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Tip-Off Analysis: Las Vegas Aces and New York Liberty


The 27th WNBA season kicked off to a raucous start with its first weekend, showcasing the sheer depth and competitiveness of the league. After a long-awaited ramp-up, the Las Vegas Aces and New York Liberty graced the court.

What can we take away from their initial forays in the 2023 campaign? 

Las Vegas Aces 

We need to start with Vegas’ defense, which acting Head Coach Tyler Marsh called their “calling card for the season” after the victory. It popped and then some. 

Adding one of the most versatile defensive players the game has ever seen in Candace Parker, makes sense! Her length and mobility bring an extra dynamic to Vegas’ switchy defense, providing the room to be more aggressive and apply extra pressure on the ball with additional help on the back end. 

Watching that layer continue to imprint on the Aces’ defensive infrastructure will be a blast. However, it’s in the consistent minutiae and details that the Aces’ have impressed.

The Storm flow into a pitch play between Sami Whitcomb and Ivana Dojkić, with Jordan Horston ready to set the pindown.

Kelsey Plum jump switches (jumps out ahead of the ballhandler on the switch) and ICEs the screen (pushes the ball to the sideline and denies the screen). Whitcomb dumps the ball to Horston and cuts through the slot, a 45 cut, the natural read off of Plum’s defense.

Note how Plum gets a hand on and sinks into Horston after she and Jackie Young switch again. It’s small, but takes away the easy pass to Whitcomb while also mucking up the pass to the corner, the next read for Horston as Young picks up the cutting Whitcomb.

Horston ends up threading a nice pass (a fun part of her game), and Young gets hit with a foul I wouldn’t call myself, but the point is how hard the Aces make something simple. The Storm live through off-ball actions and movement, and the Aces negate much of it early, easily, and in sync.

Offensively, the variation in screens has been notable, something that stood out last year, but intrigues me even more with Parker joining the fray.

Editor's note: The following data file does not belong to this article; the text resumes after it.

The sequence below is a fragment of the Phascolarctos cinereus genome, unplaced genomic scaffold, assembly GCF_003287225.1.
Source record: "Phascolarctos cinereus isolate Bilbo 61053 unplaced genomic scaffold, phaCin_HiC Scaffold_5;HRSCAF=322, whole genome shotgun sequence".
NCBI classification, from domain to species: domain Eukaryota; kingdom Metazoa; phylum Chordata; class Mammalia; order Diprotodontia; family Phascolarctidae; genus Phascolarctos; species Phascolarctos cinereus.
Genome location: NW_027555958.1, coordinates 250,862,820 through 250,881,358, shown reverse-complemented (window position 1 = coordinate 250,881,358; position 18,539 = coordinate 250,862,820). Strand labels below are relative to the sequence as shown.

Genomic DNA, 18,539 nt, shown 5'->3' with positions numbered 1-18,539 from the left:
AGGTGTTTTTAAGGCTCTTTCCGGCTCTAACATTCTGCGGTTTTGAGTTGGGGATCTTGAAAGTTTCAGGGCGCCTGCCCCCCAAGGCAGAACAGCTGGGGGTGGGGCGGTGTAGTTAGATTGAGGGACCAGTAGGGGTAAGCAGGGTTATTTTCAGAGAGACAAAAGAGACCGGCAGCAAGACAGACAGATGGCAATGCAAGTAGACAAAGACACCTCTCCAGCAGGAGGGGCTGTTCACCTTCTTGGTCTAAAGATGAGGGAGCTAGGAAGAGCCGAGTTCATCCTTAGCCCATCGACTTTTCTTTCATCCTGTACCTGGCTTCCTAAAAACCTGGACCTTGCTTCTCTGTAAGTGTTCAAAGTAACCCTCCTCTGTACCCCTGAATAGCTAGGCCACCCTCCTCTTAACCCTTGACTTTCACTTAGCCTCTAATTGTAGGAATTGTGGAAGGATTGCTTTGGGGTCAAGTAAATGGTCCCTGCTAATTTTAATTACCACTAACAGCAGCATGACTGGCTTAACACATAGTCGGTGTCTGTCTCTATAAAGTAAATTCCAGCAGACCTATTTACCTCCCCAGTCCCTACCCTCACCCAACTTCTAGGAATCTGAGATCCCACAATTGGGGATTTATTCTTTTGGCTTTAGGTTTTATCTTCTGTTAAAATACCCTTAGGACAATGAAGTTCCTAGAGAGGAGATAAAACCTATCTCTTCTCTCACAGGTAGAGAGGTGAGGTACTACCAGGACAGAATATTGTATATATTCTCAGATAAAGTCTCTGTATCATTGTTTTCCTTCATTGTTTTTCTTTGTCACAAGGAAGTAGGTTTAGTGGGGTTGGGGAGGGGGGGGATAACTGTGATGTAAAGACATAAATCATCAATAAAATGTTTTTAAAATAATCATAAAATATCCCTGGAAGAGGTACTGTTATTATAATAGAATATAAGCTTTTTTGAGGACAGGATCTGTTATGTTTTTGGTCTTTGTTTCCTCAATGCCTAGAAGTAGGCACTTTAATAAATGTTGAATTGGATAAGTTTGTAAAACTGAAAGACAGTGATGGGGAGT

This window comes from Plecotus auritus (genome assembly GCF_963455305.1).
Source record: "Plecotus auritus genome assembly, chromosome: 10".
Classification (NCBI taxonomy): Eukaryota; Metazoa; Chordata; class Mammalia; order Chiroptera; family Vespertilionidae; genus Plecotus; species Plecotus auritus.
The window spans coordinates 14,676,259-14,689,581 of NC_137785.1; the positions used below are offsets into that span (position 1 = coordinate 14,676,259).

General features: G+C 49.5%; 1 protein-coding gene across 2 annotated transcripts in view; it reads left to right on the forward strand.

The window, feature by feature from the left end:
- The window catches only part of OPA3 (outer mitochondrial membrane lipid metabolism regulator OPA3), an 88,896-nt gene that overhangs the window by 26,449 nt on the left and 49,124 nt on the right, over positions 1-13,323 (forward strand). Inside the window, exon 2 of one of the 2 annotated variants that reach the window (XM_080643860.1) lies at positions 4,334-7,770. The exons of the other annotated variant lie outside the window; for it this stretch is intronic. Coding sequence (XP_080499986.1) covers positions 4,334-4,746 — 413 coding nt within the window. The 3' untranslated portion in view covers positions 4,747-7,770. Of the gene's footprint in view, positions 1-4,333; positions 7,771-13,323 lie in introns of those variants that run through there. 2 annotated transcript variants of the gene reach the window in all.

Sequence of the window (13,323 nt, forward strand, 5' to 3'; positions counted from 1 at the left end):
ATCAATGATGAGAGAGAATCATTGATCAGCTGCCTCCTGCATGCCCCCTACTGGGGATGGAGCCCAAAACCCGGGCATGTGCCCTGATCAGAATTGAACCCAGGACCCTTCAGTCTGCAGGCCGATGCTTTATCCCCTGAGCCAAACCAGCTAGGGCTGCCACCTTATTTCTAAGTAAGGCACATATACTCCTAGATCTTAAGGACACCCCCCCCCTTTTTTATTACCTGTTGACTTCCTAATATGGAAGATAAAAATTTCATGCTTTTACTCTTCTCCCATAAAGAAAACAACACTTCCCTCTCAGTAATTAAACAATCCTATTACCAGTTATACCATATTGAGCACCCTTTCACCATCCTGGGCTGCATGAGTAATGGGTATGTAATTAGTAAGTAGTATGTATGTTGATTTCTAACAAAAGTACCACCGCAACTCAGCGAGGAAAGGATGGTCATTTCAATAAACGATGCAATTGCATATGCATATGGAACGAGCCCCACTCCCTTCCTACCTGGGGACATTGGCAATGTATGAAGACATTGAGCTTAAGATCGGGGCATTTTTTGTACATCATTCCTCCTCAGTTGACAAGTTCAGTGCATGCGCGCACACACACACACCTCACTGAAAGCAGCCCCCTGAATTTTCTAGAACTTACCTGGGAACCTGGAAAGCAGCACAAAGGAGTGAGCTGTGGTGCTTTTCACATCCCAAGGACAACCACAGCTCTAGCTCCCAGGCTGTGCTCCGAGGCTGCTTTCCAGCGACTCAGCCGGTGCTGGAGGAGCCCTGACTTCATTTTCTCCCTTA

Parker is the preeminent transition playmaker and point forward in basketball; she adds a different kind of zest to Vegas’ early offense.

They’ve thrown in looks with Parker ripping and running, grabbing an early screen from her guards, Parker setting a quick high screen, ghosting into the slot to open up as a pop threat, and quick slips as well. The versatility is staggering and will be worth monitoring all year.

New York Liberty

The Liberty split their opening weekend, dropping game one to the Mystics and battering the Fever two days later. That loss says more about who the Mystics are rather than who the Liberty are. The loss was disappointing, but shouldn’t detract from their potential. 

Figuring out how five All-Stars fit together and how to stagger the rotation is going to take time.

Against the Mystics, it felt like the Liberty put out a sort of Superman ice cream offense: there’s a lot of flavor there, but just too much going on, and it winds up a bit of a mess. It’s game one! That makes sense!

That’s what made game two such a fun follow-up. Breanna Stewart went off, her utilization and a feature role in the offense pivotal to her setting a new career-high 45 points.

The Liberty have tremendous size and shooting across the board, but outside of Courtney Vandersloot, they lack a consistent way to pressure the paint off drives.

Blending together their shooting and generation of clean and easy looks will be fascinating to watch all year when considering their end goal of a deep postseason run and title.

So much of creating a good offensive flow is done through early work and intentionality. 

The Liberty attack early with a high ball screen for Vandersloot, drawing two, quickly swinging the ball back to Stewart, and flowing into a handoff.

Jonquel Jones comes up to screen for Sabrina Ionescu, who just received the ball, NaLyssa Smith tags up the rolling Jones, and Stewart lifts to the slot simultaneously as Ionescu whips the ball to her shooting pocket. Splash.

Let’s consider this:

  • Stewart was top five in spot-up points generated per possession per Synergy (3 more than or more attempts per game, 1.22 ppp).
  • Jones was top ten in the league in points per possession generated at the rim (4 more than  more per game, 1.292 ppp).
  • Ionescu ranked 4th in the league last season in Pick and Roll points per possession amongst high-volume ballhandlers (10 possessions or more per game, .915 ppp).

The New York Liberty are still finding their footing, but the foundation they’re starting with is one the kind GMs and coaches wish for. Strap in, because we have one heck of a season ahead of us!

WNBA reporter Mark Schindler writes a column on throughout the season and can be reached on Twitter at @MG_Schindler. The views on this page do not necessarily reflect the views of the WNBA or its clubs.

By Mark Schindler

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